12. I recently got a Huawei Y6 Pro phone (Android 5.1.1) and decided to root it but I couldn't root it. tried more than 10 rooting programs on Computer (Kingo Root, iroot, Vroot, one-click root, wondershare mobile manager, Root genius, framaroot etc etc.) using APK on phone (Kingo root, Vroot, iroot etc etc.) ALL of them failed to root this phone! TWRP doesn't support it as well, the device not listed on their support page. there is also no custom rom for it but that's not the case here since i just wanna root it not replace the rom. most of the error messages i got are: this device not supported, this device is not vulnerable to the exploits in this app etc. any thoughts?
  13. 50 Phone Wallpapers (all 1440x2560, no watermarks) DOWNLOAD : https://imgur.com/gallery/C3pQs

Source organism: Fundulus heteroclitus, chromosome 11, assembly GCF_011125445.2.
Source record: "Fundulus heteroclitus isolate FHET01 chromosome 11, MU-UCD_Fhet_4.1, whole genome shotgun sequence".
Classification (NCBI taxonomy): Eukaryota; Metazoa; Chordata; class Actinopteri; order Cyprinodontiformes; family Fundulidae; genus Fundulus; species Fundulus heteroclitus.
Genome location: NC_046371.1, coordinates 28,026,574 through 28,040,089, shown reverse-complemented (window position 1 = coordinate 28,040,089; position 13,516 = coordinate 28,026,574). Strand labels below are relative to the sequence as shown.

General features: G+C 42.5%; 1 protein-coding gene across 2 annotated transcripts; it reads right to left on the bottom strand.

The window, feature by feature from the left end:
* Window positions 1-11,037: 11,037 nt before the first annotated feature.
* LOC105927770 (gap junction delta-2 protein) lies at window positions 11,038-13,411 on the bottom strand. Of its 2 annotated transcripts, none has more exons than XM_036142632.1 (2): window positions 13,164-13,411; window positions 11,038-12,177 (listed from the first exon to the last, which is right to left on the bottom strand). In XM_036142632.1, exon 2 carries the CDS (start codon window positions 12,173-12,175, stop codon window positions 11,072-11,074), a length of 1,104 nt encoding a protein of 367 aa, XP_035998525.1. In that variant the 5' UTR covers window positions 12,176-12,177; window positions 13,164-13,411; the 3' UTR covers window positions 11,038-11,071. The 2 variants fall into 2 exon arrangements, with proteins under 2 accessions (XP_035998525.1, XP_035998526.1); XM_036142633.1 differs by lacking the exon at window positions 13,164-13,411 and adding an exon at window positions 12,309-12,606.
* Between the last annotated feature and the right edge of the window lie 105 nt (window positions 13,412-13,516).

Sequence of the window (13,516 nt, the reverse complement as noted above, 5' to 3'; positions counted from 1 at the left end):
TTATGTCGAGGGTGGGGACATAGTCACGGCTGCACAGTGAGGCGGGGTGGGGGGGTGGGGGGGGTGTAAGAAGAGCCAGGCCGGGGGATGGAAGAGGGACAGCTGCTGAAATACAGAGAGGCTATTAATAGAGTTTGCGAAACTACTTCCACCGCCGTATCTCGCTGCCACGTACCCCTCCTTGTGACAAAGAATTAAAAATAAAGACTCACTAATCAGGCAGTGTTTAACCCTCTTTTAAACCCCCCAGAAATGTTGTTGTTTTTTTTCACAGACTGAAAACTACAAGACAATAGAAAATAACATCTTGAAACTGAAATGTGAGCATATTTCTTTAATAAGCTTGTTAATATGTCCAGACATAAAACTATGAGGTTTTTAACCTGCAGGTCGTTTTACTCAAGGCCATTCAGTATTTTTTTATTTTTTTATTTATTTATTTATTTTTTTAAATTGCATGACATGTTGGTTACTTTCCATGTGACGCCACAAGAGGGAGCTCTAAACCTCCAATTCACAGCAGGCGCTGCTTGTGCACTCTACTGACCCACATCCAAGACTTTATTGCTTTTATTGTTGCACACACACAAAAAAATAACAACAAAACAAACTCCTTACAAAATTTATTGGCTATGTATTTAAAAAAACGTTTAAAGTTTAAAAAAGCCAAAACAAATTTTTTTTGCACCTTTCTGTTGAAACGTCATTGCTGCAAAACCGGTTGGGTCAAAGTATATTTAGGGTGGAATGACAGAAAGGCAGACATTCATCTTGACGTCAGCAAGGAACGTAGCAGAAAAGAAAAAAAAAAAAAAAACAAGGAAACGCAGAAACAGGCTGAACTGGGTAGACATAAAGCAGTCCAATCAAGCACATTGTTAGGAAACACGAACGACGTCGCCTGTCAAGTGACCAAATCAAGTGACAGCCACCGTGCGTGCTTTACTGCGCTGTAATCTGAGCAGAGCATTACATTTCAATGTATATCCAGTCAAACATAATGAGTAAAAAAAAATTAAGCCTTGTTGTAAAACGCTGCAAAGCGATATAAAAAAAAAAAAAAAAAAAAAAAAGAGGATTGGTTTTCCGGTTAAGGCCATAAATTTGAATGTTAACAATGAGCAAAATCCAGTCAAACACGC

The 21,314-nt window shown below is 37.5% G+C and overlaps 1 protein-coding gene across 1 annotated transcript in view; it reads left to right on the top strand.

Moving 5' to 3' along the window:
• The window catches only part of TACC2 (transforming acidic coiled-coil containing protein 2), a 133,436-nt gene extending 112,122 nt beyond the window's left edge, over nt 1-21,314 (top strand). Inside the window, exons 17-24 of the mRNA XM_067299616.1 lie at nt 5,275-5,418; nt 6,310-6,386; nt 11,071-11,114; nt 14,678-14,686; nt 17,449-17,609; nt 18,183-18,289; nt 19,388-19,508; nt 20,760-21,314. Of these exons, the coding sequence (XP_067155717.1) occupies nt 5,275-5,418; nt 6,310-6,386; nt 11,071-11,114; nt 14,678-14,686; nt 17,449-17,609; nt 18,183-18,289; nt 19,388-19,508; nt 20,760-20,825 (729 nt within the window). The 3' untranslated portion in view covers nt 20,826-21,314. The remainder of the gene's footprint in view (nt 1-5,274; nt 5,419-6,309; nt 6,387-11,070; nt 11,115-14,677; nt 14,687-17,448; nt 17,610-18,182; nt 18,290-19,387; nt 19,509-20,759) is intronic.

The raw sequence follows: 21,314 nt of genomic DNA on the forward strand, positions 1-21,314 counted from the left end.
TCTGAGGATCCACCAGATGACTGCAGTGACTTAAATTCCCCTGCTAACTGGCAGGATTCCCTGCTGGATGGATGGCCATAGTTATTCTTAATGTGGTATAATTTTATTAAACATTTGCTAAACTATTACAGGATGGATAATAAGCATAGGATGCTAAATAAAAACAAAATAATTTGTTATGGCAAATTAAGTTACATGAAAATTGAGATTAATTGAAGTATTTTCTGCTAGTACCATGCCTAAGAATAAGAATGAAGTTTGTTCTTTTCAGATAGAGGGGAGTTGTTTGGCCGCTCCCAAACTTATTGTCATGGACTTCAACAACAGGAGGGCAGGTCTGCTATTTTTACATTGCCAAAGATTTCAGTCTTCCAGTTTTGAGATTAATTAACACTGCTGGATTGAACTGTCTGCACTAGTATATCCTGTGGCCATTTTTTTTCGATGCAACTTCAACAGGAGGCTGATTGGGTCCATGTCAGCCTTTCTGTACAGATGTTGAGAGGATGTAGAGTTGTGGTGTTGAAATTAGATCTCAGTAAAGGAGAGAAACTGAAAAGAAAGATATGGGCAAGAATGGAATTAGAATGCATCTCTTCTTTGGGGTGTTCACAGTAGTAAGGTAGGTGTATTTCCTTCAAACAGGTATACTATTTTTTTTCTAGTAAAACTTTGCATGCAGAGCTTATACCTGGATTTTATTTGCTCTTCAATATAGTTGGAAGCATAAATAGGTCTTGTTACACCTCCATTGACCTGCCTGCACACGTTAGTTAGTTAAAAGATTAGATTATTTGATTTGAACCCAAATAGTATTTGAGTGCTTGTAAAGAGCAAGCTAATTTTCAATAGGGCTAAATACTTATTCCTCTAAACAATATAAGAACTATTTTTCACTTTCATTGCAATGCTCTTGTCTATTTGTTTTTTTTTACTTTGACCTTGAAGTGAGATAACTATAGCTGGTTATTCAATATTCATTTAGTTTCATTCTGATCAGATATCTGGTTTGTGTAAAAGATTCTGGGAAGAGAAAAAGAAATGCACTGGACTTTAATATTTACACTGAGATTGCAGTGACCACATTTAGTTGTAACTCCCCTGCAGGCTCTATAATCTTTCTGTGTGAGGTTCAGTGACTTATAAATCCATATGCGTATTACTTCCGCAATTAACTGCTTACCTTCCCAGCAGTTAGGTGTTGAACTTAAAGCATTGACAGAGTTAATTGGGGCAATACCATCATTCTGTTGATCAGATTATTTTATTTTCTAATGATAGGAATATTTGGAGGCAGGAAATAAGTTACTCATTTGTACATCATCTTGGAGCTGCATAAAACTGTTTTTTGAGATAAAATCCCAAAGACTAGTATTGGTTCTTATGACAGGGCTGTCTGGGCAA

14. In a major decision back in 2014, the Supreme Court finally ruled that police need a warrant to search someone’s cellphone when making an arrest. That case, Riley v. California, was a major privacy victory. Now, it's being interpreted by a federal court in Illinois to mean that even opening a phone to look at the screen qualifies as a “search” and requires a warrant. The Illinois case involves a sting operation that ensnared Demontae Bell, an alleged drug dealer accused of illegal possession of an AK-47 assault rifle. An officer testified that while interrogating Bell he pulled out a confiscated flip phone and opened it, revealing a picture of the rifle, which Bell had set as his home screen's wallpaper. That was then used as grounds for a warrant to search Bell's phone for metadata about when and where the photo was taken. The officer claimed he opened the phone in order to turn it off. But on Wednesday, the judge ruled police have no right to open a suspect's phone and look at the screen without first getting a warrant, even if it's just to turn it off, since the Riley case clearly established doing so is a “search” under the Fourth Amendment. “Officer Sinks' opening of Bell's cell phone exceeded a 'cursory inspection' because he exposed to view concealed portions of the object—i.e., the screen,” wrote Judge James E. Shahid. “Because Officer Sinks had to manipulate the phone to view the picture on the screen, that picture was by definition not in 'plain view'.” That suggests that even if your device isn't locked with a passcode, a cop wouldn't be allowed to turn on the screen and look for incriminating notifications or messages without a search warrant. The Supreme Court did say there are “exigent circumstances” for allowing warrantless searches, however, including imminent threats to officer safety (checking if there's a razor blade concealed in the phone's case, for example) and preventing destruction of evidence (preventing the phone from receiving a remote wiping command). “Yet neither the government's response, nor the warrant affidavit, asserted that the officer in this case opened Bell's cell phone out of concern for officer safety or preservation of evidence,” Judge Shahid wrote. Thus, “The search of Bell's cell phone violated the Fourth Amendment prohibition against unreasonable searches and seizures.” Nevertheless, the judge denied Bell's motion to suppress evidence from the illegal search, reasoning that based on other testimony given about Bell's illegal rifle, “the photo would have ultimately been discovered.” source